London and Warsaw have put themselves firmly on a collision course with France over the upcoming reform of the EU's farm policy, calling for a "modernisation of European agriculture" which they claim currently "protects outdated practices of the past."
The Common Agricultural Policy (CAP), which currently absorbs about 40% of the EU's €130 billion annual budget, should be radically overhauled to focus on competitiveness and protecting the environment, the two countries said in a statement.
The joint call by UK and Polish agriculture ministers Jim Paice and Marek Sawicki came during a meeting of farm ministers in Brussels Tuesday (20 September) and ahead of European Commission proposals to reform the CAP, due on 12 October.
The reform, they said, should prepare European agriculture for the "challenges and opportunities of 2050 and beyond […] rather than protecting practices whose time is past," calling for a reduction in direct income support to farmers.
Their joint calls run directly in opposition to France, which has asked to maintain direct subsidies broadly unchanged. Farmers need financial support to deal with sudden price swings on the market and keep an agricultural production base in Europe, the French argue.
Shifting the emphasis from Pillar 1 to Pillar 2
But Poland and the UK want a more fundamental policy shift, which places the emphasis on market liberalisation and green measures. "We will push for ambitious reform of the CAP that will enable the sector to respond to and earn improved returns from the global market," the two ministers write.
"We are seeking reform and simplification of the CAP that ensures that EU farm businesses can be viable and – once again – leaders in world markets."
More specifically, London and Warsaw are calling for downsizing the so-called "Pillar 1" of the CAP, which provides an income safety-net for farmers, and shift it to "Pillar 2" which deals with environmental protection measures.
"The UK wants farm production subsidies to be reduced in the new CAP to create a more competitive farming industry that is not reliant on any direct subsidies," said a statement from the British permanent representation to the EU in Brussels.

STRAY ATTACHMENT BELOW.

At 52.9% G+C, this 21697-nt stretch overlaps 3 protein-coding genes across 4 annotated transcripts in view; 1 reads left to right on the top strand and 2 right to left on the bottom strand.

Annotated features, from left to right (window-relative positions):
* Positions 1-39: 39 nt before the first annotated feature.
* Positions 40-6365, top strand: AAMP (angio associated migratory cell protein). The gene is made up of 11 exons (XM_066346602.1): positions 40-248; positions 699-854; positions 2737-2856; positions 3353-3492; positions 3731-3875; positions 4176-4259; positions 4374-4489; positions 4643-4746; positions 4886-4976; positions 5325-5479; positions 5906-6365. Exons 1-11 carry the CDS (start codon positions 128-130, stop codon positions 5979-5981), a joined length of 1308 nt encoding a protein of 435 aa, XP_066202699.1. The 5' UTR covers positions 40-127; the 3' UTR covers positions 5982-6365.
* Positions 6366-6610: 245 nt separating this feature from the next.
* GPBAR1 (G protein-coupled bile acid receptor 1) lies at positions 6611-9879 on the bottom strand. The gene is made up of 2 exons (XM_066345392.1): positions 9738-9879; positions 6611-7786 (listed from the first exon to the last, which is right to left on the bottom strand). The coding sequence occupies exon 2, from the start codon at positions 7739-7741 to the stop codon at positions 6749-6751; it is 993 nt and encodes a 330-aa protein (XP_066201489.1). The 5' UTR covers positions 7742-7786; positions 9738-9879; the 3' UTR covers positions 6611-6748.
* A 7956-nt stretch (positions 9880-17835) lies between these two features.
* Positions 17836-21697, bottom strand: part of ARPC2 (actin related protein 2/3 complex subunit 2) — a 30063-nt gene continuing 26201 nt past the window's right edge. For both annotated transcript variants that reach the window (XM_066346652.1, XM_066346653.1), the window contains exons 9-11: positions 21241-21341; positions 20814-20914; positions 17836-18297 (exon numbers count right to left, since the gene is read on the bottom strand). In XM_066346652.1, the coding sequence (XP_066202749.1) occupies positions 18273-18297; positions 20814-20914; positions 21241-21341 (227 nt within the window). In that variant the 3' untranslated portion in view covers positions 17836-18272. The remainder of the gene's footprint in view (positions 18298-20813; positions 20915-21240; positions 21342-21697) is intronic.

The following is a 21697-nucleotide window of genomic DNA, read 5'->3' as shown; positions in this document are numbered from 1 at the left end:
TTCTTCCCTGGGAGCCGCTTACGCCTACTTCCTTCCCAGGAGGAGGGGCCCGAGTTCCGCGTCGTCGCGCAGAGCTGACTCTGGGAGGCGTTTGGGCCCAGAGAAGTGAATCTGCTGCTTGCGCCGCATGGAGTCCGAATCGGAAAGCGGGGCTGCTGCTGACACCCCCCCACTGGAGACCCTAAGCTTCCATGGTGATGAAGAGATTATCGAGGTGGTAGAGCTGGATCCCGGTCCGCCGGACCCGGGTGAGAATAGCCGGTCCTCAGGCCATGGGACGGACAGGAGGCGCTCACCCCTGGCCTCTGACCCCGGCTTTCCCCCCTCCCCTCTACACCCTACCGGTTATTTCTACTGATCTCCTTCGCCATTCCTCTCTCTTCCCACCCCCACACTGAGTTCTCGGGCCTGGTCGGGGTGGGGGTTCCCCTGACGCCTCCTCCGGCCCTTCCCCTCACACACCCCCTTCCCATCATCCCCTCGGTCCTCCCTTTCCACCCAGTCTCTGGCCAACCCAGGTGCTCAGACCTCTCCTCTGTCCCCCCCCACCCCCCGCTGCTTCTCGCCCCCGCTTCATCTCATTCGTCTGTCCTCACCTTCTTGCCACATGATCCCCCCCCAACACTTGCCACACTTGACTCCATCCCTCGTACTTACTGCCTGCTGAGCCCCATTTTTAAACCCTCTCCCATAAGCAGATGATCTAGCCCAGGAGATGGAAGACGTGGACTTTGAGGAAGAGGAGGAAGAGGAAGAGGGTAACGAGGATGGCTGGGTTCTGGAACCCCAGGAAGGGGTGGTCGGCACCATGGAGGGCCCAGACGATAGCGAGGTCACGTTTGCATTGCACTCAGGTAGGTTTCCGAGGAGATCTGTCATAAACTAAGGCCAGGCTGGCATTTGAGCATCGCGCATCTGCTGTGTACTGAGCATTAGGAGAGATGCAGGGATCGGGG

Rather than direct income support, farmers need incentives to modernise and receive rewards for being good environment shepherds, the two ministers write.
"We believe the positive environmental dimension of modernisation, enabling changes towards agricultural production technologies which are more environmentally friendly, should be emphasised." These include the provision of "environmental public goods" such as biodiversity protection and healthier soil or water.
Closing the East-West income gap
Rallying behind a long-standing demand from Warsaw, the two ministers call for "a convergence of direct payment rates" which have so far been allocated according to historic production levels, benefiting farmers in France, Germany and Britain to a large extent.
The move, already outlined by the Commission in November last year, would gradually reduce income disparities between farmers in the "old" Western European countries and the newer ones such as Poland.
Payments between old and new member states currently vary from over €500 per hectare in Greece to less than €100 in Latvia and the Commission has proposed closing part of this gap in gradual stages by 2020.
France, for its part, accepts that Eastern member states should gradually receive more money, meaning its own share of the pie will eventually get smaller. However, French diplomats in Brussels derided the UK-Polish statement saying the two countries in fact are "in disagreement".
"Behind the joint statement, there are in reality two rather divergent visions of agriculture," said the diplomat, explaining that Poland has long sought to increase direct payments to its farmers and would lose out from a reduction of funding under the first pillar.
"This is like a marriage of carp and rabbit," the diplomat chuckled, saying "CAP specialists will not be fooled."